(1) YACHT, Chain Tripping (dfa). Blu-ray video mastered in Dolby TrueHD 7.1 with Atmos. It’s EDM, so some of you may want to move on quickly. I admire this band’s sense of mission, although I couldn’t personally find an emotional or aesthetic path into their work. Each track offers video animation—some of it quite clever—in addition to simple synth-dominated, beat-heavy music. Young Americans Challenging High Technology consists of two artists and many collaborators; after deciding to experiment with A.I. on this album, they basically fed a computer every bit of their previous music and asked it to create ten new songs. It did. (Read more here.) The immersive engineering doesn’t seem especially imaginative, but that reflects its roots in club music. I rather liked track 7, “Sad Money”:
That’s not the video from the Blu-ray, incidentally. YACHT hasn’t released it to YouTube, although they posted a one-minute, visually attenuated clip on Facebook, here. (Beware: other Chain Tripping songs on YouTube also lack the Blu-ray’s distinctive visuals.) In any case, some of their earlier work seems a bit more human. Like this, which spotlights singer Claire L. Evans’ quirky charm.
(2) The Orchestral Organ. Jan Kraybill, organist (Reference Recordings). Hybrid SACD with HDCD. A selection of orchestral works transcribed for organ, played on the 102-rank Casavant in Helzberg Hall at Kansas City’s Kauffman Center for the Performing Arts. Dr. Kraybill’s ambitious program includes four first recordings and a world premiere. Her performances of Sibelius’s Finlandia, Wagner’s “Forest Murmurs” from Siegfried, and Verdi’s “Triumphal March” from Aïda are especially rewarding.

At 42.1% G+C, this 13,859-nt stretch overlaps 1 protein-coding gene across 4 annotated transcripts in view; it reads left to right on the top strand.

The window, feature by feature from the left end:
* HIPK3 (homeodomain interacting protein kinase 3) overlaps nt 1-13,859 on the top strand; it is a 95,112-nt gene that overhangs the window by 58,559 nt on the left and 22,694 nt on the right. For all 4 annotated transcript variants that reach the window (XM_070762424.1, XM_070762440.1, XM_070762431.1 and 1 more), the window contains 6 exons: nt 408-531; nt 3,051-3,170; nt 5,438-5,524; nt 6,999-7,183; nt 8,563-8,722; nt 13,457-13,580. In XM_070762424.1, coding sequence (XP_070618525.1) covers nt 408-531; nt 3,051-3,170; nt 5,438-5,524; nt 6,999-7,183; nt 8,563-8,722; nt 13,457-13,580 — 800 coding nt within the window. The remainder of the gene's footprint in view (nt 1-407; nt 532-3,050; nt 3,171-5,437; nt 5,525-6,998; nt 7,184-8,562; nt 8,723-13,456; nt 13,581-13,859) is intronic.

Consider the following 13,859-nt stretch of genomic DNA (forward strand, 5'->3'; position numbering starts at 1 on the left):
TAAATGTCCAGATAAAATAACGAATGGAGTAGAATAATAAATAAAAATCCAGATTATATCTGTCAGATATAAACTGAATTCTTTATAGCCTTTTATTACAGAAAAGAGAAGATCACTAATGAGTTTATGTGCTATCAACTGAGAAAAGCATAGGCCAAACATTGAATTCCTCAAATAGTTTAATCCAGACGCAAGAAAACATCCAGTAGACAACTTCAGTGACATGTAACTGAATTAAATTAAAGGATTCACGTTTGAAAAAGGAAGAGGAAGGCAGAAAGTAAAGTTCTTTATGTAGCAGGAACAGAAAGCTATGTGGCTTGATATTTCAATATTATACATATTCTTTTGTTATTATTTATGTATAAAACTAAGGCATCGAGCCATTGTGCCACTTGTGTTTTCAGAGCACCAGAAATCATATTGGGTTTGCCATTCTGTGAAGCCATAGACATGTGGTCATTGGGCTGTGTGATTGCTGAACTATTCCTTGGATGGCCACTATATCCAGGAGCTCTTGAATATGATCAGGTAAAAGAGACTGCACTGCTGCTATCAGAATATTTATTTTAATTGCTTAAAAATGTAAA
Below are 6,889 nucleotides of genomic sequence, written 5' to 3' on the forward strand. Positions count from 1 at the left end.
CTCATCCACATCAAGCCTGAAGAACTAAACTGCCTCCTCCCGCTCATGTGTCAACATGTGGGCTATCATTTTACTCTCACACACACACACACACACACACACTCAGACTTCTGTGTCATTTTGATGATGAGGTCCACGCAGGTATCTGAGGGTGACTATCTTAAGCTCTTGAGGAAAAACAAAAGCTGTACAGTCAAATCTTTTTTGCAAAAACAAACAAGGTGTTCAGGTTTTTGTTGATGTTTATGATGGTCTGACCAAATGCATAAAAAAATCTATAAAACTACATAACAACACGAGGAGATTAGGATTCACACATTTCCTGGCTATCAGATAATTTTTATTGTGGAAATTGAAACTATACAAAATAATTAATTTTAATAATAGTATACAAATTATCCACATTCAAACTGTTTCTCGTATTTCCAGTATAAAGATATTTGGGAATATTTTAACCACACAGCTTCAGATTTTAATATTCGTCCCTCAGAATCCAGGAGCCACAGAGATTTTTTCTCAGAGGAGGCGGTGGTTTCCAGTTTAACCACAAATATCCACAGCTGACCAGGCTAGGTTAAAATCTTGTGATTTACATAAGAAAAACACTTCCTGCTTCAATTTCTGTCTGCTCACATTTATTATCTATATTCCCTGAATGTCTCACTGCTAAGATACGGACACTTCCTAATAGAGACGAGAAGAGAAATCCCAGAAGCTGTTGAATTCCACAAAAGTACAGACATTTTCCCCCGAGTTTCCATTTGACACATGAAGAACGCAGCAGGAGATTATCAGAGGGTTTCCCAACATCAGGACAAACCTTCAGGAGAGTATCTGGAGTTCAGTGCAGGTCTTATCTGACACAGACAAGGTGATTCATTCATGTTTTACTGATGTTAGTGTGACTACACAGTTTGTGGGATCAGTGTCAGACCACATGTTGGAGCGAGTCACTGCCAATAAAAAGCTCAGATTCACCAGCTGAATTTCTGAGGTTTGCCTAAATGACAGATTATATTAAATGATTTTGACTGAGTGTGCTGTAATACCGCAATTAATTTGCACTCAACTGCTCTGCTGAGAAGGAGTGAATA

This is a huge, colorful instrument; “Prof” Johnson and his associate Royce Martin capture the range of its powers well. Even the Scherzo from Mendelssohn’s Midsummer Night’s Dream doesn’t fare altogether badly, although the results are more instructive than pleasurable. Here is one of Kraybill’s “firsts,” the Tchaikovsky Coronation March:
(3) Lux. Works by Ståle Kleiberg (b. 1958) and Andrew Smith (b. 1970); Nidarosdomens jentekor, TrondheimSolistene, Anita Brevik cond. (2L). Producer Morten Lindberg usually finds distinctive repertoire that hasn’t been recorded to death already. This album is no exception. I could never have imagined that the sound of a girls’ choir performing contemporary sacred music would have moved me as much as it does here. In his Requiem, the centerpiece of this album, Andrew Smith has replaced some traditional texts with familiar Biblical references to children; in this manner he alludes not only to scriptural history but also to the victims of 22 July 2011 in Norway. The choir is accompanied by organ and an improvising saxophone, providing unique colors and gestures. Kleiberg’s Hymn to Love, a setting of Paul’s familiar words from First Corinthians, precedes the Requiem. The TrondheimSolistene make its evocative string writing a feast for our ears. Use the playlist icon in the YouTube window’s upper-right-hand corner to sample both works; a text booklet is available here.
Header image courtesy of Reference Recordings.